As a manager, or anyone responsible for a team, you have to be worried about continuity. An unexpected departure will always slow a team down, but when it happens, it's up to the manager to respond quickly with a compensating adjustment, lest the team be hobbled for a lengthy period. Often the difference between a decisive response and a haphazard scramble can hinge on if the manager has a ready backup plan they can fall back on. Such plans are created with the hope that they'll never have to actually be used, but woe betide the manager caught unprepared by someone unexpectedly handing in their notice. If you're a manager of other managers, your contingency plans can start to get quite complex, but given the larger scope of your responsibilities, they're even more critical to have.
Moreover, voluntary departures are not the only reason you will want contingency plans at hand. Promotions or requested role changes can have similar effects, and while you'll be able to see involuntary departures coming, they will still require the same sort of planning around. Even more complex plans may deal with the effects of expanding teams (growth) or contracting them (layoffs). Regardless of what is driving the need for organizational changes, I use a similar analytical framework.
My own contingency plans are rarely fully specified; rather, they consider the gaps created by a departure and the shape of what a solution should look like. When I plan for resiliency in a complex software system, I consider each sub-system individually, think about what their likely failure modes are, and then specify how each related sub-system should react to that failure to minimize overall system impact. So it is with the complex system known as a "team", and the even more complex "organization".
With teams, first consider the impact of the departure of each particular member. Obviously, the departing person's current projects slow down, or even stop entirely. But do they also leave behind a knowledge gap? Do you lack redundancy with respect to any of their critical skills? It's especially important to identify the single points of failure you have within your organization; these will keep you up at night.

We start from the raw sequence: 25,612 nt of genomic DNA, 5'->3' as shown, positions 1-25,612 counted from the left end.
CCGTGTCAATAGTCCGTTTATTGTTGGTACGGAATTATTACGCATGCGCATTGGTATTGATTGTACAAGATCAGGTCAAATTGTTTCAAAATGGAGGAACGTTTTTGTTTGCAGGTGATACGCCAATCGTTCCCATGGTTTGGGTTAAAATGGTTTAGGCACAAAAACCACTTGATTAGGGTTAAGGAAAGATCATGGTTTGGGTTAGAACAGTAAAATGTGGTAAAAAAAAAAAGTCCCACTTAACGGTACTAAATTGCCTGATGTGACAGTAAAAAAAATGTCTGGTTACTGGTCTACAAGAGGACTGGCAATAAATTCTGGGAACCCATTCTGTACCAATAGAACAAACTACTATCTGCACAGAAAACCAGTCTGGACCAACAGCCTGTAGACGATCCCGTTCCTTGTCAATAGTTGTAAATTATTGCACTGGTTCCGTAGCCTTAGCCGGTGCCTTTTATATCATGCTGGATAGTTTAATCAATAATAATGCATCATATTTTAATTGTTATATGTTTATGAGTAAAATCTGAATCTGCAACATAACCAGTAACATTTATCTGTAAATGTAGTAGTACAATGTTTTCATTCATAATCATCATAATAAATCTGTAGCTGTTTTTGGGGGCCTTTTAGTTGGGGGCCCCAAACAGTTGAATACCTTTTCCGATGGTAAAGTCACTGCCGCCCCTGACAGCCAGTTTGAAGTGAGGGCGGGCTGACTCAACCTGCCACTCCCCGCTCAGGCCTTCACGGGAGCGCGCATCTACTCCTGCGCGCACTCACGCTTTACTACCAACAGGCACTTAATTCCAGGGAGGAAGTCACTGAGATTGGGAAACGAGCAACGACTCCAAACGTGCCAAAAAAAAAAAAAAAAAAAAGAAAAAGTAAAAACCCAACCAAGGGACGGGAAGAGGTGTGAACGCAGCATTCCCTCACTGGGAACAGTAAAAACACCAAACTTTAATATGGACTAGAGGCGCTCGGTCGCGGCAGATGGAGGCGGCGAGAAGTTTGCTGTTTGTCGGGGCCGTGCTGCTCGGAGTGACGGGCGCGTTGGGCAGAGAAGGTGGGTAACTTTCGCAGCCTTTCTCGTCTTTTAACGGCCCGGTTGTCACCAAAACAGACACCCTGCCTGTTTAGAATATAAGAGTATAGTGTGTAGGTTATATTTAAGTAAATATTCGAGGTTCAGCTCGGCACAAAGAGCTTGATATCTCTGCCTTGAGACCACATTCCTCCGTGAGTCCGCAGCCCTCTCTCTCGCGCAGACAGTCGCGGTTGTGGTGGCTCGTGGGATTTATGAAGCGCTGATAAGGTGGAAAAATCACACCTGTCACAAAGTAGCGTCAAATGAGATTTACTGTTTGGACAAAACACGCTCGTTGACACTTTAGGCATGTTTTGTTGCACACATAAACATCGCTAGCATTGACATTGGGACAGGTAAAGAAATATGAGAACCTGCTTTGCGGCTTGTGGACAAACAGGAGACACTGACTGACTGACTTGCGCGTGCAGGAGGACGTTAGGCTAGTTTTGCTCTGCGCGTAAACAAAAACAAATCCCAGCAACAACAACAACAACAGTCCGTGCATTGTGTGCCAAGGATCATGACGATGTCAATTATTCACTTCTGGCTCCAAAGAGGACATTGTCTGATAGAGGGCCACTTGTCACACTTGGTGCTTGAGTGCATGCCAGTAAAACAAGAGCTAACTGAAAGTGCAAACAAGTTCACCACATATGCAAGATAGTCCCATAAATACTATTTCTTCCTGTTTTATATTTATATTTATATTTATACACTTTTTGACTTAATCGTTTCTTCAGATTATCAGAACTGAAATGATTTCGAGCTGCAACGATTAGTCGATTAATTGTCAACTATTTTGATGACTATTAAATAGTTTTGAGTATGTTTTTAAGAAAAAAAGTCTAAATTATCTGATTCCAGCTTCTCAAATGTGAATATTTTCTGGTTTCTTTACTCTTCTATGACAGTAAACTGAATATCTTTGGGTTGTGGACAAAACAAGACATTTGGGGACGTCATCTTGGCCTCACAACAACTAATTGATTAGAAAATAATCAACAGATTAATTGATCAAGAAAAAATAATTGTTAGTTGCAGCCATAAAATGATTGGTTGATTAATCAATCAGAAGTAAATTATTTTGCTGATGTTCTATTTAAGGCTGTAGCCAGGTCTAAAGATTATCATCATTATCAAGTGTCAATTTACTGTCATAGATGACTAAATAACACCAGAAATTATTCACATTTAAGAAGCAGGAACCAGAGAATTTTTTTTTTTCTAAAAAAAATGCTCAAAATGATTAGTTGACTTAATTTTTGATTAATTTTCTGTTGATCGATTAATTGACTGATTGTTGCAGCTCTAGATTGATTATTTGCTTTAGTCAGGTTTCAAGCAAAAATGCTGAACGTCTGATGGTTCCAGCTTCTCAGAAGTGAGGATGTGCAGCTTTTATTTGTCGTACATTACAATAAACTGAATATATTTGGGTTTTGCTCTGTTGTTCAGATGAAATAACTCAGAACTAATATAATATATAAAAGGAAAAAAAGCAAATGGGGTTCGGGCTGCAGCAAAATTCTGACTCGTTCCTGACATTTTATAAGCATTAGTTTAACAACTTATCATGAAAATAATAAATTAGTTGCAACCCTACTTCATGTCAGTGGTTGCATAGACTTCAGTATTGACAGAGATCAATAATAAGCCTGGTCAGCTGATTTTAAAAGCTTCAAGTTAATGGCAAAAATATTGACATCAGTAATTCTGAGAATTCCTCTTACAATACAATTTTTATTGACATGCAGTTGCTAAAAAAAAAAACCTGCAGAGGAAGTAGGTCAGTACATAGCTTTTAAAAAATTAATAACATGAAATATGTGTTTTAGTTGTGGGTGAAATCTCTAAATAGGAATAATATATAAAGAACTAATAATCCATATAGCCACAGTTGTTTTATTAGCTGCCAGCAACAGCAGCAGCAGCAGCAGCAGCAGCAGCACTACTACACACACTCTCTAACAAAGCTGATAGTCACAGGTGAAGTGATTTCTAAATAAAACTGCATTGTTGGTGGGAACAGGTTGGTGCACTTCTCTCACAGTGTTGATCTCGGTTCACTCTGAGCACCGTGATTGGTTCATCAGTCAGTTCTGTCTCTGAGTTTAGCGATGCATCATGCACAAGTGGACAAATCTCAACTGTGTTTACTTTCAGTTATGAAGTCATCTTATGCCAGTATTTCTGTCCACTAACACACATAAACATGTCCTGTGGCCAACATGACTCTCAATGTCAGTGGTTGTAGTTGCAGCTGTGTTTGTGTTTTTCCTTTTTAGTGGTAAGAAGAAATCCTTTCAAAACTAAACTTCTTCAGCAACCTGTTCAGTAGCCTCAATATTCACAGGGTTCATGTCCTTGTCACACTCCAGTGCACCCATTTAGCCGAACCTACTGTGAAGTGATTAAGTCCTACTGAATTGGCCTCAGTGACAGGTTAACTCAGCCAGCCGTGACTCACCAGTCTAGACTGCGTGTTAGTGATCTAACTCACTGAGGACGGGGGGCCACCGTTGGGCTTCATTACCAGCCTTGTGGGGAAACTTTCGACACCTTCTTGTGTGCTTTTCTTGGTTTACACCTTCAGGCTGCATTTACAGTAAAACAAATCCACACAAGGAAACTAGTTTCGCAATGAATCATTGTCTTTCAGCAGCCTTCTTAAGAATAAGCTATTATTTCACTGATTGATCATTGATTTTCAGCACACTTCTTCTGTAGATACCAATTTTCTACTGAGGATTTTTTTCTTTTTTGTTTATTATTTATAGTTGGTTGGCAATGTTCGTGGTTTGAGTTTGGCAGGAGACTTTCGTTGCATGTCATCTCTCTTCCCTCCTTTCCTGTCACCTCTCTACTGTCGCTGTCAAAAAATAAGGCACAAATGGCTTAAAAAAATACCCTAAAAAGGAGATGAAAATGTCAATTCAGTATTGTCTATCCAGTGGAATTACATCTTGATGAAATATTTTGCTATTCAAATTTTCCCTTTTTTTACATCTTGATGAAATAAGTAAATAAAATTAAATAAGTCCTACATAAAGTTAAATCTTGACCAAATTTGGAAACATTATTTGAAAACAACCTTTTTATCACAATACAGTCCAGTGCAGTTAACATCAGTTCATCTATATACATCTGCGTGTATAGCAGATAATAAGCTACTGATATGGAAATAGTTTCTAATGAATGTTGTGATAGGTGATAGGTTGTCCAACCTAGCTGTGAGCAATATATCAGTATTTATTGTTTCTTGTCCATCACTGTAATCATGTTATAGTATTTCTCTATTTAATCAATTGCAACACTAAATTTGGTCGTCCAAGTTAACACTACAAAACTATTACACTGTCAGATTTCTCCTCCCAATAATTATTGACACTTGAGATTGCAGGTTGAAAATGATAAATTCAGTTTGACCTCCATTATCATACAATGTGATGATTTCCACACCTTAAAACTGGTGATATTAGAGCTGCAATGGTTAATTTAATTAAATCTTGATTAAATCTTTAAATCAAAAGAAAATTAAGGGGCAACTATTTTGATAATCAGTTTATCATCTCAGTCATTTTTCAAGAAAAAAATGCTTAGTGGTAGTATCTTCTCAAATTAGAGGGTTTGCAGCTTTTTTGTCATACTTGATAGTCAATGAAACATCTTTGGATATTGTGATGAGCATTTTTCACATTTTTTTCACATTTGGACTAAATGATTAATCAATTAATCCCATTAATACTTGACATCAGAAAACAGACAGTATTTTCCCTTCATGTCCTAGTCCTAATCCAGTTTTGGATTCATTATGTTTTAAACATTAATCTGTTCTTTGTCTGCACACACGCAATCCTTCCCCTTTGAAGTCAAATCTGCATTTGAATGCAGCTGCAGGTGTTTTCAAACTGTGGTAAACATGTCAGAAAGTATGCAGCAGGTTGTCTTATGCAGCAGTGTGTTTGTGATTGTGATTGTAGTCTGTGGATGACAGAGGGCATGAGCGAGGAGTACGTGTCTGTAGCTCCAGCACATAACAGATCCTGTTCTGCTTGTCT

But my solutions are rarely as simple as "if Jeff leaves, I'll have Cindy take over his role". Instead, I consider everyone within the organization, and think about what degrees of flexibility they have. What other projects could they work on if needed? Are there any other roles they could fill? Could they step up into a larger role if necessary? How happy would they be with a change? Would they welcome it? Or have they moved recently, and need stability for a while? Are they on a project or a team that cannot afford to lose them right now? Once I've mapped out what degrees of freedom my organization actually has, then I can start to evaluate whether replacing Jeff with Cindy is the best possible response, or if something else might be preferable.
Whenever I'm considering organizational changes, I'm balancing several different goals in tension with one another. In particular, I want to:
- Make sure my most important projects and initiatives are adequately staffed and remain on track
- Put people in a position to succeed -- don't give someone responsibility they're not ready for
- Use the opportunity to advance the careers of people who are ready for it
- Minimize the disruption to everyone else
System adaptations don't happen in isolation. Every change will have second-order impacts, and possibly third-order or more. Thus, solving for a gap in your organization involves not just plugging a hole, but in minimizing the impacts on wherever you took the plug from.
Furthermore, you can't forget that people are not plugs. They have their own ambitions and attachments, and will need to feel valued and challenged and comfortable to perform their best. For everyone who reports to me, I want to have had a conversation beforehand with them, usually in vague terms (don't promise a promotion!), to get an idea of what sort of roles and projects they'd be interested in. Knowing this gives me a sense of which potential moves they not only could do, but would also satisfy and engage them. This is the sort of conversation that needs to be refreshed every so often, because people change, and their answers today are not necessarily what they were two years ago.
In the end, is what I have even a "plan"? Perhaps it's more like a plan-generating framework, one that can be activated when necessary. The framework looks something like this:
- Understand the organization's current structure, and where everybody fits into it.